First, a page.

Brandon stood in the middle of the sidewalk staring at me and all I could think of were the way his blue eyes had kissed my soul five years ago. The way they’d promised me forever and ever, amen. I swallowed around the lump in my throat and reached down to clasp my son Connor’s hand. I don’t believe in amen anymore.
I couldn’t because of her.
Nosy Christopher at the bakery shop told me that Brandon had moved back with her, that they had a cozy little house with a manicured lawn over on Fifth Ave. Christopher couldn’t stop raving about how beautiful they both looked, almost as if time had stopped for them. I smoothed my hand across my torso. Stretch marks, that’s what I had. Marks of pain and labour, and a five-year-old son.
There were no kids.
Except there was Connor.
But Connor didn’t know and neither did Brandon. I supposed I owed Brandon something, but he’d chosen. Connor, well, it wasn’t the time. Christopher asked me if it would ever be the time, but I didn’t know.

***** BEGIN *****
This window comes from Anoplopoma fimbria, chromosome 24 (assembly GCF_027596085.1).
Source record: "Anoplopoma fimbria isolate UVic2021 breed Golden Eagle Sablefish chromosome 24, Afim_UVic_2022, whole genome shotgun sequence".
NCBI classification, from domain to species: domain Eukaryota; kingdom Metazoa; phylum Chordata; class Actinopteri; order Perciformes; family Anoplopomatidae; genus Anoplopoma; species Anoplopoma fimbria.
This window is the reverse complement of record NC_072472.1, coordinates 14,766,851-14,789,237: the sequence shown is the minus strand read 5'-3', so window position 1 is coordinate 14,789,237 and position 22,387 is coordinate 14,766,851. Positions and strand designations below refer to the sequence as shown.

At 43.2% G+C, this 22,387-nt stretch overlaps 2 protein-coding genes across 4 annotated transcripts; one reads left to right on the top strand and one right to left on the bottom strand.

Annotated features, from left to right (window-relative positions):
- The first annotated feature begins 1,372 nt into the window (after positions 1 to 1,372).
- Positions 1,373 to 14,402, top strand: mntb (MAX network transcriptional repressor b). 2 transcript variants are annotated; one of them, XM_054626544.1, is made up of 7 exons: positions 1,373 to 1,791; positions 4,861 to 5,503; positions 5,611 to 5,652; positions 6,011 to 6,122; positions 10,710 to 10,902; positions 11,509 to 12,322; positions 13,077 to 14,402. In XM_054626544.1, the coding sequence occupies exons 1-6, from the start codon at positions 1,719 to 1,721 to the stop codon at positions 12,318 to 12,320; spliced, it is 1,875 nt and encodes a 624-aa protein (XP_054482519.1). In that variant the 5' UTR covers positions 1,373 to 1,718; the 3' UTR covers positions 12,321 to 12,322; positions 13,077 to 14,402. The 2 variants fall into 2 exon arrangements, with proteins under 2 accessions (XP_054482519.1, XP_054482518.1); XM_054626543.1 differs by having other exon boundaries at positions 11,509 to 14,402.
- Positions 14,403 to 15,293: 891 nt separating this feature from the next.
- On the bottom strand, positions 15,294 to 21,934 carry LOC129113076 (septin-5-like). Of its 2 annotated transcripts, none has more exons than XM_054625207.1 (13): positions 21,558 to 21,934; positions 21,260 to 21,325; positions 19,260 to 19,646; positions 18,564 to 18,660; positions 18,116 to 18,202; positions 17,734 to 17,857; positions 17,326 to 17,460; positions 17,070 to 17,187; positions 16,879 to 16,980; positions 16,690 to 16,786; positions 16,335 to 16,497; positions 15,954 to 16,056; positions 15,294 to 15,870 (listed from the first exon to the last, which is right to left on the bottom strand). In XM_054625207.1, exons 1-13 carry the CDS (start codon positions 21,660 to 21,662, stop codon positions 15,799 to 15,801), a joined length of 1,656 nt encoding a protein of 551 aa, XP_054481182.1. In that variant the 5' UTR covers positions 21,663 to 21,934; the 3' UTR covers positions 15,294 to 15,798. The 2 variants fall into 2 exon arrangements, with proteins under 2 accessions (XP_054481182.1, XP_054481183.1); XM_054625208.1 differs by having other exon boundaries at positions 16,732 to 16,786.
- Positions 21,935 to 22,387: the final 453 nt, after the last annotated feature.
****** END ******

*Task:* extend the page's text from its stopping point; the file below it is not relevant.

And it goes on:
Brandon lifted his hand and waved. The wind caught his shaggy brown hair and I felt the lump in my throat grow. I glanced at Connor, his brown hair and blue eyes. Maybe the time was now.
She stepped out of the bakery then. Her blonde hair caught in the wind and tousled around her pale face. He turned to her, kissed her. First, lightly on the lips, but then his hand moved to caress her cheek as if claiming her. My breath caught. I tugged Connor forward and crossed the street.
I remembered. I don’t believe in amen anymore.
Cheryl Whitten has previously been published on TheDanforthReview.com, Postcardshorts.com, PrairieJournal.org, and in her local newspaper The Star. She is also studying English literature in the Bachelor of Arts program at Athabasca University, and is working with Arc Poetry Magazine’s Poet-in-Residence Marilyn Dumont in a mentorship program. Cheryl currently resides in Wainwright, Alberta. More about her can be seen at www.cherylwhitten.com.